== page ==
Today, fast, efficient and safe exchange of information globally is considered to be indispensable, but so far full protection against unauthorized access has been something to dream about rather than a reality. This is because even the most sophisticated encryption can be cracked, given enough computing time. A team of scientists from DLR’s VABENE++ project and Ludwig-Maximilians-Universität München (LMU) have now managed to get a little closer to the dream of secure transmission. For the first time they could establish a link to an aerial platform using quantum encryption. Cutting edge quantum encryption systems and aeronautic communication technology provided the foundation for a unique experiment that led to the team’s now being honoured with the Erwin Schrödinger Prize.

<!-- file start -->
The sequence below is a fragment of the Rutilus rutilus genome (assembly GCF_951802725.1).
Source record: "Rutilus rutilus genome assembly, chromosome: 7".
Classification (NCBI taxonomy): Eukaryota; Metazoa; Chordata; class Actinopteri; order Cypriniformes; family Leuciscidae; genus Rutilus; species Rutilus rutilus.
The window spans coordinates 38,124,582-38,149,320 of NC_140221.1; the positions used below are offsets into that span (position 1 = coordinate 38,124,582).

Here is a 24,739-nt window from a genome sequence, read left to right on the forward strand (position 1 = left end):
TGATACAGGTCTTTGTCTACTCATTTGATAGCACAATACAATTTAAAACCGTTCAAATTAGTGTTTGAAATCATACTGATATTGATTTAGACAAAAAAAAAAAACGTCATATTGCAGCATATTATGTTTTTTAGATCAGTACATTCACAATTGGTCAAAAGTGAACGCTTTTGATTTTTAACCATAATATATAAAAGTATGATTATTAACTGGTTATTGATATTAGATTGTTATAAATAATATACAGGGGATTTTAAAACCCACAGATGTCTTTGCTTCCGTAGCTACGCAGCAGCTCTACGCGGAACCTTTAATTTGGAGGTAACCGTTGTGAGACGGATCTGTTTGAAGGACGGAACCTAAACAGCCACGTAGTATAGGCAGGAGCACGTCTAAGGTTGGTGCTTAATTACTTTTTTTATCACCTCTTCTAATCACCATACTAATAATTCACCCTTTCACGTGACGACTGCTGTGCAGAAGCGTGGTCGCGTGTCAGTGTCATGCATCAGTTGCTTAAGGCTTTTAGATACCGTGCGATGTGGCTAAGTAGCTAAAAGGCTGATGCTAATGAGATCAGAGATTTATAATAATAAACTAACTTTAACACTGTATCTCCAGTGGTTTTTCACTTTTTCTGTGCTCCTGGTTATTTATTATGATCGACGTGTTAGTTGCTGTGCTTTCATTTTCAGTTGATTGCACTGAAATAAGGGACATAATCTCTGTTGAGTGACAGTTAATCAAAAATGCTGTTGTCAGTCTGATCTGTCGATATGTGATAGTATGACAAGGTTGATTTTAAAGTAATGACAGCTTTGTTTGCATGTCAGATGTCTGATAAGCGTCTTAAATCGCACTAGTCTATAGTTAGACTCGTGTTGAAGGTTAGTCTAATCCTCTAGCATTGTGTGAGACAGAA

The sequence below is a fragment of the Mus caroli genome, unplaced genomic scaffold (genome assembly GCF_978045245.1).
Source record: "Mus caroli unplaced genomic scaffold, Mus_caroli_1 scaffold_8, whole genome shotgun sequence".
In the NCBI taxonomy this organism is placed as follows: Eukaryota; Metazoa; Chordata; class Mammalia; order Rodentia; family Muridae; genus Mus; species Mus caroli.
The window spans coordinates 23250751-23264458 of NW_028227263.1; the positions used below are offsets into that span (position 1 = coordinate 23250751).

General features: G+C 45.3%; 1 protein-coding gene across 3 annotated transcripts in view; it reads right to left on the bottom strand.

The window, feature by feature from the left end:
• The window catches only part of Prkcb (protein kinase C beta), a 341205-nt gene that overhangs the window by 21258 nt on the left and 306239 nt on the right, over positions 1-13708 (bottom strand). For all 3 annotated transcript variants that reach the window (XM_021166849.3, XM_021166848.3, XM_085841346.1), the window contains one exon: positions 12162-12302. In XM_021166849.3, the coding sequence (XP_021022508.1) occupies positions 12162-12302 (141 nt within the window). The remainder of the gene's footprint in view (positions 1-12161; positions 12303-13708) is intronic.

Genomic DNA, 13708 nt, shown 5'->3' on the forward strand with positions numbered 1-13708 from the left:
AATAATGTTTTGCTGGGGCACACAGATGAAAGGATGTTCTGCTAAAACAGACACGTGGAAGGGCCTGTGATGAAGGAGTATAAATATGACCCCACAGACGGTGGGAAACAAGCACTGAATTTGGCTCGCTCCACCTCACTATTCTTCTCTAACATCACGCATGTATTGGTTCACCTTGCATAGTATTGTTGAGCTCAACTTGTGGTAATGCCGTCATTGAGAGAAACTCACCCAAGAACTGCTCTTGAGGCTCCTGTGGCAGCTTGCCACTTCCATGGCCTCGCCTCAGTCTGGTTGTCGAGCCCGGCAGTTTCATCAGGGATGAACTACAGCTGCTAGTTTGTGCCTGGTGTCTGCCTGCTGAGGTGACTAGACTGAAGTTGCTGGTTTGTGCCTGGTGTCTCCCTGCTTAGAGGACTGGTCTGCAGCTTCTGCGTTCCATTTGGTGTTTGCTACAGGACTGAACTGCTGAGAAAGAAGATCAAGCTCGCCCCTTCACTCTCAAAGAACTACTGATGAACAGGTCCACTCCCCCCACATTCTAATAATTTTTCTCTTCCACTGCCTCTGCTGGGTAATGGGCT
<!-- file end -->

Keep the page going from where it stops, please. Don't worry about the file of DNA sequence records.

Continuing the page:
This prize is awarded every year alternatively by the Helmholtz Association of German Research Centers and the Stifterverband für die Deutsche Wissenschaft, a donors' association promoting the humanities and sciences in Germany. Their respective expertise and close cooperation between LMU experts in quantum cryptography and DLR specialists in the field of free-space optical communication made this success possible. The aerial platform for the experiments was DLR’s Do 228-212 research aircraft. It was linked to a customized laser terminal that the scientists had just used for the first time for optical air-to-ground communication in the VABENE project. With the Erwin Schrödinger Prize the Helmholtz Association distinguishes innovative research in science or technology based on interdisciplinary collaboration.